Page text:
Ozone was first discovered in the mid-19th century by the German chemist Christian Schonbein, who named the first allotrope of a chemical element recognized by science, after the Greek verb ozein ( "to smell" ) from the peculiar odor noted in the air during lightning storms. An allotrope is a variant of a substance on a molecular level, consisting of only one atom. Oxygen (O2) is in the air we breathe, but under certain high energy conditions, lightning storms or heavy wave action at the sea shore, ozone (O3) is formed. Other examples of allotropes that we encounter daily are diamonds and charcoal, both variants of the atom carbon.
Despite the misconception that ozone is harmful and acts as a pollutant, it is an essential part of life on earth. In the upper atmosphere it absorbs UV radiation from the sun, and because it is heavier than air, it falls earthward combining with pollutants cleaning the air. This is nature's wonderful self-cleaning system. When ozone contacts water vapor as it falls, it forms hydrogen peroxide, a component of rainwater, and the reason why rainwater causes plants to grow better than man-made irrigation.
In the 1870s, the first medical application of ozone occurred when Dr. C Lender purified blood in test tubes. Ozone is a powerful and safe antimicrobial agent. Its kill capacity of all microorganisms ( bacteria, virus, fungi and amoeba ) supersedes that of chlorine. One molecule of ozone is equal to 3,000 - 10,000 molecules of chlorine and kills 3,500 times faster. Ozone is utilized in many aspects of our lives. As discussed below in medicine and dentistry, and as a disinfectant in municipal water supplies and swimming pools in replacement of chlorine.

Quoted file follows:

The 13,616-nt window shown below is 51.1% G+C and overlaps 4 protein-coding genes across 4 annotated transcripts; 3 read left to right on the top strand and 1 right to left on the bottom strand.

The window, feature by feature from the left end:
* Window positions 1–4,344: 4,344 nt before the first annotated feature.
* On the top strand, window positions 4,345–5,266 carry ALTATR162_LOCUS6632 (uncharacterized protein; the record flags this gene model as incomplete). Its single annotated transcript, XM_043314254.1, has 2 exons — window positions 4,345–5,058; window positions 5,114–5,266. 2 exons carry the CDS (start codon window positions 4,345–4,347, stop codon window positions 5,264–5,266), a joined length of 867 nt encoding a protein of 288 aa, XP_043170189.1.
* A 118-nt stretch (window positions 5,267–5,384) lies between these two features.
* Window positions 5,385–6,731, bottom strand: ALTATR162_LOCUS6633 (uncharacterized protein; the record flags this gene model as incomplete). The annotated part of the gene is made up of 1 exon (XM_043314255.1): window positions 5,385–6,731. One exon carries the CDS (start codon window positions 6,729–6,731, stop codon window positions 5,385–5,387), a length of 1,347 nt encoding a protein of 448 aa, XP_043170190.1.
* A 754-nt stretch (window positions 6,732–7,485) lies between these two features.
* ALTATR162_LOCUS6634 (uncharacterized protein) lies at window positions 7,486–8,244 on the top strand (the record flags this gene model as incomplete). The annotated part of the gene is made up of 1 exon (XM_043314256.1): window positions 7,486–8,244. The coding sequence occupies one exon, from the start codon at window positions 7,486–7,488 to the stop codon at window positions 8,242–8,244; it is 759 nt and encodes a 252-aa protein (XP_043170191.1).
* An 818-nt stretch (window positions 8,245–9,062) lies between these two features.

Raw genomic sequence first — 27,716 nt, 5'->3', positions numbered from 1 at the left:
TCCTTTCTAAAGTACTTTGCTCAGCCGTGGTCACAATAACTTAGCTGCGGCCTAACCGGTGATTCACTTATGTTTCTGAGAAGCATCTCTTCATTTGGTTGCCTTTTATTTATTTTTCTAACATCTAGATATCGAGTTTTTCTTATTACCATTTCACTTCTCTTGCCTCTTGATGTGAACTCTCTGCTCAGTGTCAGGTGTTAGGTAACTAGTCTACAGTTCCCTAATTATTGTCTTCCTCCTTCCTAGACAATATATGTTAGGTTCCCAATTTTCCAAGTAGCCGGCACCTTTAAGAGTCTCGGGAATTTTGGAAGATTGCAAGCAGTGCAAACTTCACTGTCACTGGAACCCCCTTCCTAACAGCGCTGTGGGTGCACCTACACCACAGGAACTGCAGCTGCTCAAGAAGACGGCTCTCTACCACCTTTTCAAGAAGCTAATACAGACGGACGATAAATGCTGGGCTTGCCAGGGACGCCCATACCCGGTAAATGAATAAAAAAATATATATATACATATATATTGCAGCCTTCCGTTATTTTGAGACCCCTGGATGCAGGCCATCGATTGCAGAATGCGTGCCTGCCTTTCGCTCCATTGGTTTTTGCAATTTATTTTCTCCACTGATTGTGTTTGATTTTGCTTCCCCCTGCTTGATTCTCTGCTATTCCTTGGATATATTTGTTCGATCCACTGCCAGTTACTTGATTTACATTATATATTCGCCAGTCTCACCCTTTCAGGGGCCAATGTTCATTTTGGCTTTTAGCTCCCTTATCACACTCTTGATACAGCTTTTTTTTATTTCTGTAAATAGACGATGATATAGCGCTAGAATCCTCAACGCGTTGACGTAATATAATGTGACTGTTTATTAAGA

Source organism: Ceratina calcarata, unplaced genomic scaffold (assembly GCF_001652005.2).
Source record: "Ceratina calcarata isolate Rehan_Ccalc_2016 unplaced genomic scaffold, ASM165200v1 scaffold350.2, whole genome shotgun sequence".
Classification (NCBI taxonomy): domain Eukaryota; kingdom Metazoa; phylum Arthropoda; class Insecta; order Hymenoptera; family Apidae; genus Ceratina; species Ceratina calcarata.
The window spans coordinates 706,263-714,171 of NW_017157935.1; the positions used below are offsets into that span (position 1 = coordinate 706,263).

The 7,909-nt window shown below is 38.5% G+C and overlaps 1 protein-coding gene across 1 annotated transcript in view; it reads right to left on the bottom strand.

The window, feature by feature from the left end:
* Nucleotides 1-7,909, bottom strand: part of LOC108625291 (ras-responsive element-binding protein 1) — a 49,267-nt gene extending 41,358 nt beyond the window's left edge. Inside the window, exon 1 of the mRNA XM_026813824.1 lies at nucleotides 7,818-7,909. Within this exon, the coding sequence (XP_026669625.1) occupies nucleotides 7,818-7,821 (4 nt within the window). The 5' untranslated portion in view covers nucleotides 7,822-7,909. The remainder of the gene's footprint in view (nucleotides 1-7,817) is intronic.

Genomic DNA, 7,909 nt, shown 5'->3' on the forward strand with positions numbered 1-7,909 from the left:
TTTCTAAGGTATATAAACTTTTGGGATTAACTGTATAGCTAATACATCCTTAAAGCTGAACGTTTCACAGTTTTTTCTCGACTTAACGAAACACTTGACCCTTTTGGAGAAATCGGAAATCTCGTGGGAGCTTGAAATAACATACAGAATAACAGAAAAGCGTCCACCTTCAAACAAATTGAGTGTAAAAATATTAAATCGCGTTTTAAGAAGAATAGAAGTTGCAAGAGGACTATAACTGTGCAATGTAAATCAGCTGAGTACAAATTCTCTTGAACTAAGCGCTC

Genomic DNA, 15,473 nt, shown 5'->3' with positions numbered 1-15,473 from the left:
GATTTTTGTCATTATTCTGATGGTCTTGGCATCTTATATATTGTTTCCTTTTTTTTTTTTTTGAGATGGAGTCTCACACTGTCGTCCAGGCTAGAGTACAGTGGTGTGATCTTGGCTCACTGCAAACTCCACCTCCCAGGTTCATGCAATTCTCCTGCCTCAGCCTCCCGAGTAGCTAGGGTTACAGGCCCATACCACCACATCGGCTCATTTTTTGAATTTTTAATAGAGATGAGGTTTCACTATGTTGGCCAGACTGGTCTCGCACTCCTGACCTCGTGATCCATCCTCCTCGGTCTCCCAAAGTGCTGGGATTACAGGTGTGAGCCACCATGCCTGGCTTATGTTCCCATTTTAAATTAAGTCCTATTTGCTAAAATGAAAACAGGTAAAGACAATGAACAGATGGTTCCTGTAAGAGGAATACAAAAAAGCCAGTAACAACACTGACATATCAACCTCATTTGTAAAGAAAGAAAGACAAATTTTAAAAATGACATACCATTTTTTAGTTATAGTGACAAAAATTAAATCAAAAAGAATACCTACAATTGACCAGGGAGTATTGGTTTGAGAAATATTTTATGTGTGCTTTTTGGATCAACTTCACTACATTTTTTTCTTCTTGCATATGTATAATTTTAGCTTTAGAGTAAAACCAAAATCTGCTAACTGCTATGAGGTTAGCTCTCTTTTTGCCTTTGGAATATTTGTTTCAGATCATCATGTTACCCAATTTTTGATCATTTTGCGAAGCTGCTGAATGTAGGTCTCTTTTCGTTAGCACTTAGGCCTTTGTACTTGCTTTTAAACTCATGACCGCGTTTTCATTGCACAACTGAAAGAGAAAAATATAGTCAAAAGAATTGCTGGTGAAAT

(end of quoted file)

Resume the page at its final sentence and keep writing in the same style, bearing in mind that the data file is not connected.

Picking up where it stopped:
Ozone therapy is routinely used today in medicine and dentistry to fight microbial infection, which is the root cause for many illnesses. When applied to tissues, ozone facilitates the healing response by stimulating the body's own natural immune defenses and improving blood flow. This naturally occurring substance produces what is called a transient oxidative burst, a reaction within tissues that is harmless to human cells due to antioxidants in our cell membranes, but capable of destroying disease-causing microorganisms. There are many ways in which ozone therapy is utilized in dental care. Our self-contained water reservoirs are filled with ozonized water. We use ozone gas to cleanse cavity and crown preparations prior to filling or crown placement. It also is used to reverse early cavity formation and to fight periodontal "gum" disease.